EVCP Expresso – March 2022

Dear Colleagues,

In January and February, I asked you to send me your Hopes for 2022. Since today marks a shift to increasing on-site density, I would like to share them with you, knowing that this transition is a hopeful one that even conjures up memories of the first day of school. Some are eager and relieved to be back within UCSF brick and mortar, and others may be feeling a bit of anxiety. If you have questions, please refer to the UCSF Return-to-Onsite Work Guidelines and make use of the wellness resources available to us.

March also brings Women’s History Month and International Women’s Day (IWD). This year’s IWD theme is #BreakTheBias, and we’re asked to “imagine a gender equal world. A world free of bias, stereotypes, and discrimination. A world that’s diverse, equitable, and inclusive. A world where difference is valued and celebrated.”

March 7 - 11, the awesome Women of UCSF Health in partnership with the UCSF Committee on the Status of Women, WIT@UCSF, and the Office of Diversity and Outreach will host a variety of panel discussions and other events delving into topics like achieving gender equity, mentorship, sponsorship, women in tech, and juggling work and family in the pandemic – as well as laughter yoga, drag bingo, corporate headshots, and spray painting a #BreakTheBias mural on a SOMA building. I encourage everyone to register and participate!

As for this month’s Expresso, the topics are:

In closing, as we witness the tragic situation in Ukraine that threatens lives and stability around the globe, I ask you to please read the Chancellor’s message and encourage each one of us to reach out with support and compassion to those in need.

How can you reach out or #BreakTheBias? Let me know at [email protected].

With my best spring wishes,


Attention UCSF Researchers: A critical reminder for investigators seeking NIH funding

Everyone involved in research – please take note. Focus has increased on the content of “Other Support” for NIH-funded investigators since the director of the National Institutes of Health (NIH) issued the Statement on Protecting the Integrity of U.S. Biomedical Research in August 2018. Recently, the UCSF Office of Sponsored Research (OSR) has seen an increase in NIH inquiries and scrutiny of “Other Support,” particularly in the overlap statement, and one of our faculty members recently lost a major grant due to their failure to accurately disclose information.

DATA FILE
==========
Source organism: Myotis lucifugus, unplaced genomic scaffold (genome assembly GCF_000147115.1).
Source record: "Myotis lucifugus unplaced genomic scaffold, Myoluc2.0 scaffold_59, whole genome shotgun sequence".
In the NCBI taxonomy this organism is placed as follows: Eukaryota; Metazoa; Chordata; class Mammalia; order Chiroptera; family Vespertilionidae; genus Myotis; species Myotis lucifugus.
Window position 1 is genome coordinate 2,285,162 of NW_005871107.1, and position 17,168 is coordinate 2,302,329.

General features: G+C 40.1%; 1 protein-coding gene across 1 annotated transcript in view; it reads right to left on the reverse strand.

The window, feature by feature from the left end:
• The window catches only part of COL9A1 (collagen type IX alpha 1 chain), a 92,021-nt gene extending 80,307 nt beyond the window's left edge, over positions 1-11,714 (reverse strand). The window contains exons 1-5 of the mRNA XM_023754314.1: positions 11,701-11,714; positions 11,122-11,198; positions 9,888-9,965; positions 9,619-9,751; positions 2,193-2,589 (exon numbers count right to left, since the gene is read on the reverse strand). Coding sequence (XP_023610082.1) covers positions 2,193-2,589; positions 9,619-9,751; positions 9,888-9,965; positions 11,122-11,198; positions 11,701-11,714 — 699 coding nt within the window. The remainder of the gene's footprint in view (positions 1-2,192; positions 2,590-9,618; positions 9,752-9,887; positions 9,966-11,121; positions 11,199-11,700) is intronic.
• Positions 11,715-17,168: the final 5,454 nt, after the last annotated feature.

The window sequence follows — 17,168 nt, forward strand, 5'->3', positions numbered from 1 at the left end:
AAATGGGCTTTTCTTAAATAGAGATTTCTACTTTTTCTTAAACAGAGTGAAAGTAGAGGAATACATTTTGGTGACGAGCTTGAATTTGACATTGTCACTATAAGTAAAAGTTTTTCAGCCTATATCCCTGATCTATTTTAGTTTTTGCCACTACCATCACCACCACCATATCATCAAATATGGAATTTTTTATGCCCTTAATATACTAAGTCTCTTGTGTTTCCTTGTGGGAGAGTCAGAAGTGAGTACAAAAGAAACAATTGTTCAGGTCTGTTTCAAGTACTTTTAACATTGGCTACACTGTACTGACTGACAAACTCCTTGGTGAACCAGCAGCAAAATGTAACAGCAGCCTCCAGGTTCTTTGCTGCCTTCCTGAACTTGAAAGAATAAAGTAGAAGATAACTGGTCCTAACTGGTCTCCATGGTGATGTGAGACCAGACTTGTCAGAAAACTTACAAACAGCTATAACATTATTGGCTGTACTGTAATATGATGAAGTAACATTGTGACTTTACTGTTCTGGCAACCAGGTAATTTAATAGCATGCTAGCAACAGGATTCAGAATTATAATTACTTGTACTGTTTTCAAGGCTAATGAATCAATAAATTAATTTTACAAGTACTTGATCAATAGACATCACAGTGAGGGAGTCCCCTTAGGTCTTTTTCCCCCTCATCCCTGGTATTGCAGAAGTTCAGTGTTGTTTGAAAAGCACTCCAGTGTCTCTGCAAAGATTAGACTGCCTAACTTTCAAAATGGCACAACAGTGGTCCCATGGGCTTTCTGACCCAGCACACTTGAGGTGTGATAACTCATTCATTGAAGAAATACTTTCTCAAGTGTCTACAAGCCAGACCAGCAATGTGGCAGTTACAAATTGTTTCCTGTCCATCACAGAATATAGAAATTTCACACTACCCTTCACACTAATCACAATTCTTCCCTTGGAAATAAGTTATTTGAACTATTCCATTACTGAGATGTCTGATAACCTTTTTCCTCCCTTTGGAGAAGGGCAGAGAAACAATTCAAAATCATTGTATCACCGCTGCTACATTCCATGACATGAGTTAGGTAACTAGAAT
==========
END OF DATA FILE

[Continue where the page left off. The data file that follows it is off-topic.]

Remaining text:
This is how it works. To ensure that there are no scientific, budgetary, or commitment overlaps, NIH Institute/Center staff review “Other Support” of project Senior/Key Personnel prior to award. Scientific overlap occurs when: 1) substantially the same research is proposed in more than one application or is submitted to two or more funding sources for review and funding consideration; or 2) a specific research objective and the research design for accomplishing the objective are the same or closely related in two or more applications or awards, regardless of the funding source. (NIH GPS 2.5.1)

All overlaps in science, budget, or commitment must be disclosed and addressed in the overlap statement of the “Other Support” form for each Senior/Key Person. The statement should identify affected projects and describe the overlap and how it will be remedied (“Other Support” Sample, Examples of Overlap Statements). Resolution of overlap normally occurs at the time of award in conjunction with applicant institution officials, the principal investigator, and awarding NIH IC staff. (“Other Support” FAQ).

If undisclosed “Other Support” information is discovered after a Just-in-Time or Research Performance Progress Report submission, it must be reported immediately to OSR staff with a revised “Other Support” form for submission to NIH. (NIH GPS 2.5.1, NOT-OD-21-073).